Over the next few weeks, I am going to introduce my 30/30/30/10 rule of therapy and explain its components. First, let’s begin with what the concept is.
If you think about why therapy is helpful, the answer is not immediately obvious. In fact, the deeper you dive into the question, sometimes the murkier the answers appear to be. The 30/30/30/10 rule is my way of helping people understand why therapy is effective:
30% is due to the activity of talking about yourself and your life.
30% is due to the space.
30% is due to the relationship that unfolds between you and your therapist.
10% is random, unknowable, miscellaneous, extra.
Now, on the one hand, the idea of splitting the effectiveness of therapy into percentages is pretty meaningless because 1) it's not like the therapeutic process is a pie that can be divided and 2) even if it were, such an interpersonal and unique process is bound to have significant individual differences.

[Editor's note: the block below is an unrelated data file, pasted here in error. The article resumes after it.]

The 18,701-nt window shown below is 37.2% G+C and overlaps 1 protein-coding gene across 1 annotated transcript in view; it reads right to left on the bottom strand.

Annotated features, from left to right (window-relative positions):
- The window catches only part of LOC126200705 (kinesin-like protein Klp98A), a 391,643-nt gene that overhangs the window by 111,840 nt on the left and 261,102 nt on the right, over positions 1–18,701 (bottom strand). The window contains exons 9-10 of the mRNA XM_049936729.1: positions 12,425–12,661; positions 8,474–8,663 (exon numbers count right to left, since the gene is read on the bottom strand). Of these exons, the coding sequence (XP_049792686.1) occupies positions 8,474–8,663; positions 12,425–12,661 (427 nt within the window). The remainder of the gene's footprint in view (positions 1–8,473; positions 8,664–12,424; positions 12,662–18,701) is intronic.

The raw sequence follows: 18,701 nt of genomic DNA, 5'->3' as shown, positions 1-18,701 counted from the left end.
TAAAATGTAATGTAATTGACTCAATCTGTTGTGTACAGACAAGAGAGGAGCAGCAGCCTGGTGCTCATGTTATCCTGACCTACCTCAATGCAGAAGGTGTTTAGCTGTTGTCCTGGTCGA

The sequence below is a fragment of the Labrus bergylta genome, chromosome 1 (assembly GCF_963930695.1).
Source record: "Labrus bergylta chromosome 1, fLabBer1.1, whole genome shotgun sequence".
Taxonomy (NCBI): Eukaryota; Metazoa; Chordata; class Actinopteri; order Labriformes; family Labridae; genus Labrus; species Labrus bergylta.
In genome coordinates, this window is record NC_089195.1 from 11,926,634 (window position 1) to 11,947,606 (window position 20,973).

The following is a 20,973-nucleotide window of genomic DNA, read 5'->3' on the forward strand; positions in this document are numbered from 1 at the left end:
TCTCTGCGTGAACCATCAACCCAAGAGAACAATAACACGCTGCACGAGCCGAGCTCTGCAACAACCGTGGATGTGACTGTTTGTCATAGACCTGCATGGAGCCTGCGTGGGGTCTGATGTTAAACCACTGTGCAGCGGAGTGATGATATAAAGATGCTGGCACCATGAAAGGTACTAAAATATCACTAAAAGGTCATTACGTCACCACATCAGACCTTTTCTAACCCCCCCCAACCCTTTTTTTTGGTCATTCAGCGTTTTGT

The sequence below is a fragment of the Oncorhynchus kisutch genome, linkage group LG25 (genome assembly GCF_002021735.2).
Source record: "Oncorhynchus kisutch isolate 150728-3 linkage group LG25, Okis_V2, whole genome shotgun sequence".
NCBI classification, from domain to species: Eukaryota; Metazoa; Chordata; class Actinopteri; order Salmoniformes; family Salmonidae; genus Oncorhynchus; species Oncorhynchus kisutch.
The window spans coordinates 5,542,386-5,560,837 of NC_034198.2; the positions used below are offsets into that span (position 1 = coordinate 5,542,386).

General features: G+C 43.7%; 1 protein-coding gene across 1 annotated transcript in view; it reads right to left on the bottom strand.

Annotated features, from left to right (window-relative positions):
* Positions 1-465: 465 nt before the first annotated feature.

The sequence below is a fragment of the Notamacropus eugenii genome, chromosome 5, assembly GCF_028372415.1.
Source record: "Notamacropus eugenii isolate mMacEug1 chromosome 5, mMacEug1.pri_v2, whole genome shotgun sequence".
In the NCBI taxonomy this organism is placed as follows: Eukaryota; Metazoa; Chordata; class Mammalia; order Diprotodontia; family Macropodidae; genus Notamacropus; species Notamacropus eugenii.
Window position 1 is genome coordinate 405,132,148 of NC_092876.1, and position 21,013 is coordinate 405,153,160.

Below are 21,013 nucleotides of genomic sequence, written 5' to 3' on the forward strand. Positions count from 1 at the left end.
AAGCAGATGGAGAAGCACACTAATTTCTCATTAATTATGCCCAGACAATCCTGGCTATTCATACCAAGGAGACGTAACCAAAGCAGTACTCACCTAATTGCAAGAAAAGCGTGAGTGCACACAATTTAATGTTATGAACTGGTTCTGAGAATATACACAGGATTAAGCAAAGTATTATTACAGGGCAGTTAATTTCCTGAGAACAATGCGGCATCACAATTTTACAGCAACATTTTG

However, I stand by the 30/30/30/10 rule because it helps people understand that therapy consists of three main components—the activity, the space, and the relationship—and always contains a percentage of unknowability.
See the following posts for more information on why each particular component is helpful.